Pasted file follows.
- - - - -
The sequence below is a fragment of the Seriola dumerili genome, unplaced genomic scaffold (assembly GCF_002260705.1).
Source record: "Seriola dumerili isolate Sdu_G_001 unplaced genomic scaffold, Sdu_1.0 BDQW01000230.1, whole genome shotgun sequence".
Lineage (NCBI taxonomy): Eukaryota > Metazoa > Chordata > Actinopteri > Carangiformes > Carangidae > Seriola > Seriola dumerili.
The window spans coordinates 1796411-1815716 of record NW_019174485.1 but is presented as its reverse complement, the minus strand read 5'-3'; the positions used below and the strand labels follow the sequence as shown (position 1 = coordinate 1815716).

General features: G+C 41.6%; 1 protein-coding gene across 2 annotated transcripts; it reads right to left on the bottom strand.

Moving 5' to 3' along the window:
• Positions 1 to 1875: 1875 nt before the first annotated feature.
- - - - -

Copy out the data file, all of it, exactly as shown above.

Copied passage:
The sequence below is a fragment of the Seriola dumerili genome, unplaced genomic scaffold (assembly GCF_002260705.1).
Source record: "Seriola dumerili isolate Sdu_G_001 unplaced genomic scaffold, Sdu_1.0 BDQW01000230.1, whole genome shotgun sequence".
Lineage (NCBI taxonomy): Eukaryota > Metazoa > Chordata > Actinopteri > Carangiformes > Carangidae > Seriola > Seriola dumerili.
The window spans coordinates 1796411-1815716 of record NW_019174485.1 but is presented as its reverse complement, the minus strand read 5'-3'; the positions used below and the strand labels follow the sequence as shown (position 1 = coordinate 1815716).

General features: G+C 41.6%; 1 protein-coding gene across 2 annotated transcripts; it reads right to left on the bottom strand.

Moving 5' to 3' along the window:
• Positions 1 to 1875: 1875 nt before the first annotated feature.